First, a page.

Every great architect is – necessarily – a great poet. He must be a great original interpreter of his time, his day, his age,” proclaimed the famed 20th-century American architect Frank Lloyd Wright. The ever-humble Mr. Wright also maintained that there were only two architects in the history of the world worth talking about: himself and Mimar Sinan.
Mimar Sinan (or Sinan the Architect) is undoubtedly one of the most extraordinary architects of all time. He lived during the Golden Age of the Ottoman Empire, when vast wealth and power led to rapid growth and buildings being commissioned for the rich and notable across the Empire, especially in Istanbul. From the beginning of his architectural career in 1539 until his death nearly 50 years later, Sinan changed the practice of architecture in the Ottoman Empire and altered the appearance of Istanbul, contributing many of the buildings that remain part of the iconic skyline we see today.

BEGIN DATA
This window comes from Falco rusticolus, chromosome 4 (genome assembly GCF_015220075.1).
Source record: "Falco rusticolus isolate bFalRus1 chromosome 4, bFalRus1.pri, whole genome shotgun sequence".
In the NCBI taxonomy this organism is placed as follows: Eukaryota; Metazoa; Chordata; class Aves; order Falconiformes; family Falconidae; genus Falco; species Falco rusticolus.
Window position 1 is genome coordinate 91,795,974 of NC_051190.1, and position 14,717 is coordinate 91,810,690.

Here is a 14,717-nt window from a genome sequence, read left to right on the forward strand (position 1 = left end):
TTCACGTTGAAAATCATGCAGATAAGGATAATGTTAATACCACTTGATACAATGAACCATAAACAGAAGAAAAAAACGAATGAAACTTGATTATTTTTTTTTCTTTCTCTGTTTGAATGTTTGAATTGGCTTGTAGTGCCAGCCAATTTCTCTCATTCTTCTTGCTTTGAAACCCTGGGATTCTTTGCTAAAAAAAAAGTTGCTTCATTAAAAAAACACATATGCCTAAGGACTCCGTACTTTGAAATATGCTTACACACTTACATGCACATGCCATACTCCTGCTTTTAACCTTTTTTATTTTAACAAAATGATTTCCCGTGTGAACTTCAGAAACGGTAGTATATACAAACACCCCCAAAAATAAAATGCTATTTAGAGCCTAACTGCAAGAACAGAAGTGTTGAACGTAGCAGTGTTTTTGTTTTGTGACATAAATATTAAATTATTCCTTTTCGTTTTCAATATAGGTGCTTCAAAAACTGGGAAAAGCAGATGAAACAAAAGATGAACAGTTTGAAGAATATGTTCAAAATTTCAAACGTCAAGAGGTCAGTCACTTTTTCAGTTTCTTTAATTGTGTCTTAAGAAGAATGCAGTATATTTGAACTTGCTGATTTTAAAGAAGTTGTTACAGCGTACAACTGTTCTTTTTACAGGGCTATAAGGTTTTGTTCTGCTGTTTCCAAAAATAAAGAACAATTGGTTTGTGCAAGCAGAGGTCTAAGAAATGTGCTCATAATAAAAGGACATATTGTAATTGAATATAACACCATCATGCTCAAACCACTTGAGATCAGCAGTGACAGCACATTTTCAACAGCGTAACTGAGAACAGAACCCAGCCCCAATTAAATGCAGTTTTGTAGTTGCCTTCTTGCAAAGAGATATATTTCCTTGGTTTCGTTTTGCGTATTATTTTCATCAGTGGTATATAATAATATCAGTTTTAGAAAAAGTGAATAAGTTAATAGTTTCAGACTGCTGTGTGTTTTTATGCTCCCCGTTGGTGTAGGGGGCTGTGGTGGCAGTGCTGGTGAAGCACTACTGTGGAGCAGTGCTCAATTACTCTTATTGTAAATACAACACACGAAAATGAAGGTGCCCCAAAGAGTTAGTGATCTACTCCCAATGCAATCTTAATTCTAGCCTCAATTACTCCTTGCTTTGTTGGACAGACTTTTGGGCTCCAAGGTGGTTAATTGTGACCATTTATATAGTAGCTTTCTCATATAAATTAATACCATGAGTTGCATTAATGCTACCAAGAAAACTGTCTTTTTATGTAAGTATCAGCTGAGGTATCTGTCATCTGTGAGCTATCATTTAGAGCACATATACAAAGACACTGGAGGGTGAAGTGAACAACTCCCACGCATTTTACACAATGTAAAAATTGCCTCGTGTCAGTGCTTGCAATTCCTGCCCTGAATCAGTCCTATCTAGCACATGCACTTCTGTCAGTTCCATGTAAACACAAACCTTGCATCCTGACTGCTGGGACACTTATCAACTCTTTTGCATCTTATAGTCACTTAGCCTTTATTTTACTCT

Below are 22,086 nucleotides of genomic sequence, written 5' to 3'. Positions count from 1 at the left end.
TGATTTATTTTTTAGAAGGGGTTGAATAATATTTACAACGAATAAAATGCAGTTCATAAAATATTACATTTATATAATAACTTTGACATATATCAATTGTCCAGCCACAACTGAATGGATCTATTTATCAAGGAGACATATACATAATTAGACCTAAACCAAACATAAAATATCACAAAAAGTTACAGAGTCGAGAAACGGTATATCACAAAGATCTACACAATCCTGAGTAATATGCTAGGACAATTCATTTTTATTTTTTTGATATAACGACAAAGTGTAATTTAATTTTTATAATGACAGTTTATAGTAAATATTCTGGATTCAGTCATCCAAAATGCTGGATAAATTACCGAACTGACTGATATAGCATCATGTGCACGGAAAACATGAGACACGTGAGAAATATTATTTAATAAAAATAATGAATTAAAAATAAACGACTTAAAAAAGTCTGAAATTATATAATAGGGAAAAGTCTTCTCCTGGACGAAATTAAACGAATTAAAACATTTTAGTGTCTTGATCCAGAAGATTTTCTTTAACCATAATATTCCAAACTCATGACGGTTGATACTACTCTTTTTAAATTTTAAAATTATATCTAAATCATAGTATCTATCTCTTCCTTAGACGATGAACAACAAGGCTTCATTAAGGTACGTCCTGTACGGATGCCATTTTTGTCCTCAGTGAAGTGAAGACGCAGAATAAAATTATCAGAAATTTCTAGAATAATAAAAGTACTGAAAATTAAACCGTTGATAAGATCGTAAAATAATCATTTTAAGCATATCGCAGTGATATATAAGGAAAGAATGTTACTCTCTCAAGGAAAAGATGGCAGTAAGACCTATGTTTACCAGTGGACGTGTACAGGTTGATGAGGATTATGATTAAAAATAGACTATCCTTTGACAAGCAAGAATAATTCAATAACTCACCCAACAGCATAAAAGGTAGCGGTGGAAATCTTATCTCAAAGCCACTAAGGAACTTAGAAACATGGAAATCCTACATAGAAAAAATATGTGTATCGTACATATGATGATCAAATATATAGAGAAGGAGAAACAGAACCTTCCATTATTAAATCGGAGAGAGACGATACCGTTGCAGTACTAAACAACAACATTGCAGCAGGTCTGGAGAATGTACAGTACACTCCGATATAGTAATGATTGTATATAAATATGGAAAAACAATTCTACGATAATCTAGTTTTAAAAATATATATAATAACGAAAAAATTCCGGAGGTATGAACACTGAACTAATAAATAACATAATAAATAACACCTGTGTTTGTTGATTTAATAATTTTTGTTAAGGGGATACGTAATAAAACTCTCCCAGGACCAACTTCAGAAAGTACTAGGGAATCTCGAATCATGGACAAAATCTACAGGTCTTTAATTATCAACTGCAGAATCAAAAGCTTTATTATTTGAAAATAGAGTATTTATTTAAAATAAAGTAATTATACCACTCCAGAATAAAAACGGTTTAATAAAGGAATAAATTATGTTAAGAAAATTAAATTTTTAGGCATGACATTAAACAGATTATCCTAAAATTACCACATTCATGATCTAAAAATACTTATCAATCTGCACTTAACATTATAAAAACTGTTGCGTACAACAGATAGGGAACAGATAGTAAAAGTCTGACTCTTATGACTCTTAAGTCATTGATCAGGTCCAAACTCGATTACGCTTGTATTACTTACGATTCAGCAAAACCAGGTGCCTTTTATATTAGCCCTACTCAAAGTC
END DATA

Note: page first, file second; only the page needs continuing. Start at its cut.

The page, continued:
It is not known exactly when Sinan was born, though 1489 is commonly accepted as the year. Nor is it clear who his family was. Both questions have triggered quite a lot of debate over the years. At the time of Sinan’s birth, the Ottoman Empire did not collect information about ethnicity, only religion, so we know that his parents were of the Eastern Orthodox faith. There has been much discussion about whether he was Greek, Armenian, or even Albanian, but we will likely never know the truth. In his lifetime, Sinan commissioned three biographies but never mentioned his ethnic heritage in any of them. He only stated that he considered himself a proud Muslim and son of the Ottoman Empire, thus suggesting that any other questions of ethnicity were not important to him.